Wednesday, March 9, 2011

Time for Show and Tell

It is time for our quadrennial political game of Survivor. Right about now the contestants for this game will begin to line up. Over the next several months “we the people” will begin to cast our votes in earnest to keep or kick off those players who more or less endear themselves to us.

Of course we are talking about the race for the White House. Republican candidates are beginning to line up to compete against our incumbent President, Barack Obama. The Presidential race for 2012 is on. Prerequisite to participate is a certain level of name recognition, access to the best image consultants and vast sums of money.

For those new to this amazing race imagine a grown up game of “show and tell.”

Candidates over the next number of months will amass thousands of frequent miles and hope for an equal number of frequent smiles. Candidates will earn our respect by demonstrating, by showing us, their readiness to be president. The only thing close to the challenge of being president is surviving the challenge of running for president. These candidates will do more than show us, however, they will go to all ends to tell us.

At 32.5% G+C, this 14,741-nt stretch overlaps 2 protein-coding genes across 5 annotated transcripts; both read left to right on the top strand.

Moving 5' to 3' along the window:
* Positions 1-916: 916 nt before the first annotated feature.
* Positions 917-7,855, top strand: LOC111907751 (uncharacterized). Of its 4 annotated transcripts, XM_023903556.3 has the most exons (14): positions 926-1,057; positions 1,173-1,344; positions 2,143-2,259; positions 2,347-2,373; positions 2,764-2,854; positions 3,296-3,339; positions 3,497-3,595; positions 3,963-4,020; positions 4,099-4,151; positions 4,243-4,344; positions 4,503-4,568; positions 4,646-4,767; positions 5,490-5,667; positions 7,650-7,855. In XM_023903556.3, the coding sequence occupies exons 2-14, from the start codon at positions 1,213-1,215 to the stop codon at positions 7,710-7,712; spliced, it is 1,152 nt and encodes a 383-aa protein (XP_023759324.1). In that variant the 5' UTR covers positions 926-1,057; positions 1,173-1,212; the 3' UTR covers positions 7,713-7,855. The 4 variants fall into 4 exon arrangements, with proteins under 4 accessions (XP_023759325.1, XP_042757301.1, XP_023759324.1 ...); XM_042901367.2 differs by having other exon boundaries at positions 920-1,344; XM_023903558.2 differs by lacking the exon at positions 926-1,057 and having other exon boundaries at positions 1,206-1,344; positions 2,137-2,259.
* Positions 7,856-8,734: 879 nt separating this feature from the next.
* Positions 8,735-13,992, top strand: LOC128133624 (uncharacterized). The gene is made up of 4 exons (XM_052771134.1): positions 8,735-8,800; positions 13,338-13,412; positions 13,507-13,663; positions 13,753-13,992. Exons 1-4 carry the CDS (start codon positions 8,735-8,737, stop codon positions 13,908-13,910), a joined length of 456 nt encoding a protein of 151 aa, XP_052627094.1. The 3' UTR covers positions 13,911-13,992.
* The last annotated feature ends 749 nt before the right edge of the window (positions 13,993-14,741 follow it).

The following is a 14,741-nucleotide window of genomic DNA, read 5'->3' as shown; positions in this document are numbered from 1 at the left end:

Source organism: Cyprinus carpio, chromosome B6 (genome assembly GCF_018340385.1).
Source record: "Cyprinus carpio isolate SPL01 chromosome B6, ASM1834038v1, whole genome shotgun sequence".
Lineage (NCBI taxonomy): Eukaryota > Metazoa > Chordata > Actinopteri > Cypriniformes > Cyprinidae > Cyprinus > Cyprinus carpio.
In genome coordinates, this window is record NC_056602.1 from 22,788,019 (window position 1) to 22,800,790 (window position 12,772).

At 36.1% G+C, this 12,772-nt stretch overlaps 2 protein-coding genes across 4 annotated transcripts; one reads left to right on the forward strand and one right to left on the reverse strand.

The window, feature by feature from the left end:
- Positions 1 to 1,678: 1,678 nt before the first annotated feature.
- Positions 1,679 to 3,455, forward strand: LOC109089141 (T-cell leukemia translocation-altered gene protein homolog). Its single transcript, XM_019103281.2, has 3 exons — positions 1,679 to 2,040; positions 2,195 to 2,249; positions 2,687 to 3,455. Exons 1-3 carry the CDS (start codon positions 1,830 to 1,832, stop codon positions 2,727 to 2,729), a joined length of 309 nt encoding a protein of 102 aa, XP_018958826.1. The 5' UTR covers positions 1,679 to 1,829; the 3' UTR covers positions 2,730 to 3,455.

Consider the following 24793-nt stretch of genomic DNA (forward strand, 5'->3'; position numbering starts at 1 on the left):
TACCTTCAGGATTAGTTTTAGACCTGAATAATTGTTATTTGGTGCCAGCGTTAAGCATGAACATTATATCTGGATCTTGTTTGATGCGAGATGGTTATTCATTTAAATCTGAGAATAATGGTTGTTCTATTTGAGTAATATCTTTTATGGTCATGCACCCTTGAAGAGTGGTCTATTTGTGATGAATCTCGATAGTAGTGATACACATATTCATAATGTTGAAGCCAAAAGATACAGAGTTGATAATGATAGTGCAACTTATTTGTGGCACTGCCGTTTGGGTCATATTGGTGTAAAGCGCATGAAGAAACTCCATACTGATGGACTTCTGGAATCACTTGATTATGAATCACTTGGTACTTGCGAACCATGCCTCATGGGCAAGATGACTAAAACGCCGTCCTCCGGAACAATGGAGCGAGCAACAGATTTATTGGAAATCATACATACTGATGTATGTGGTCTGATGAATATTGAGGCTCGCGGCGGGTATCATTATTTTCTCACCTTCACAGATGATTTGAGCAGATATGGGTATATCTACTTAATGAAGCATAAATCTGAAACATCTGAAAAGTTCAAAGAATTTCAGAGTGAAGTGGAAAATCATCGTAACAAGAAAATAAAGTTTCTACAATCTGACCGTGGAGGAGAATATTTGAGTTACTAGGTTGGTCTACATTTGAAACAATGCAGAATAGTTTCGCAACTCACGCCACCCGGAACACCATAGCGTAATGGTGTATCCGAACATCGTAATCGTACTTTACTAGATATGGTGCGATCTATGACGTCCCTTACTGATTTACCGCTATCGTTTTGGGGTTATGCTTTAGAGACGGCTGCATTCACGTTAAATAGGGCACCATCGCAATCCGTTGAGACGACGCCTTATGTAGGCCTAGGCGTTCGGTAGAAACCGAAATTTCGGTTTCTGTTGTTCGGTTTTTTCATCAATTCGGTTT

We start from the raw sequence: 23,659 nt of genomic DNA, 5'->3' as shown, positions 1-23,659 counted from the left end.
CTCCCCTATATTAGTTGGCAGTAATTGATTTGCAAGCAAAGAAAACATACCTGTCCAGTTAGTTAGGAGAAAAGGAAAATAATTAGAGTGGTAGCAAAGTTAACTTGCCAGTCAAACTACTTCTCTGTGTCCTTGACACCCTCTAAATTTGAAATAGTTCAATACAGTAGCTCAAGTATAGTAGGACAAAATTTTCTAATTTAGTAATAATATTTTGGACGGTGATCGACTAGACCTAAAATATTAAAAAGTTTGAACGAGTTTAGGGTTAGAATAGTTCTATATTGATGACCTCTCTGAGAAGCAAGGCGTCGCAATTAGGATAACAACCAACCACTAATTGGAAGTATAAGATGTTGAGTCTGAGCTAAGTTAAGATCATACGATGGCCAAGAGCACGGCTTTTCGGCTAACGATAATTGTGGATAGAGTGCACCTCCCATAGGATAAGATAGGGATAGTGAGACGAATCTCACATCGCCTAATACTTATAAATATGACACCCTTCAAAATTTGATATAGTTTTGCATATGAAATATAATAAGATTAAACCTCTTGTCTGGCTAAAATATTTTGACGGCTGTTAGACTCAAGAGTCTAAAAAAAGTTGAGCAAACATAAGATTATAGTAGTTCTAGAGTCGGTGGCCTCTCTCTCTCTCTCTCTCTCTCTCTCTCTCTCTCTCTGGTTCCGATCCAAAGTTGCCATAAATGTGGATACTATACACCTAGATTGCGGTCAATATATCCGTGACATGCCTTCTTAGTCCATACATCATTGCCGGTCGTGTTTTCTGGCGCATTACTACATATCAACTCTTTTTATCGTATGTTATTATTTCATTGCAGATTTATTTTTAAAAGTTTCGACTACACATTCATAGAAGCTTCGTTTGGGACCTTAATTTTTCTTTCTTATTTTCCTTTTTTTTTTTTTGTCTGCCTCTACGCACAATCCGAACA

Handlers, those responsible for branding winnable images, know that actions are not enough. “With words we govern men,” Disraeli said. Sound bites and stock speeches will be given in hopes of connecting to the zeitgeist of our time. Obama’s carefully scripted claim to “audacity” and “hope” and “change” carried the “skinny little man with a funny sounding name” all the way to the White House in 2008.

This game of “Show and Tell” is nothing new. We learn about reality through both visualization and story telling. We always have. Greek philosophers wrote extensively about the human need to both see and hear the truth. Showing is the Greek word “mimesis” and the telling is the Greek word “diegesis.”

As we experience the commencement of another presidential election season, let us hope the candidates have learned from past experiences. Hopefully their talents will be more “mimesis” than mere “diegesis.” Show us rather than tell us. Words are cheap.

Walter Benjamin’s classic text, “On the Mimetic Faculty” (1933), can teach us all something: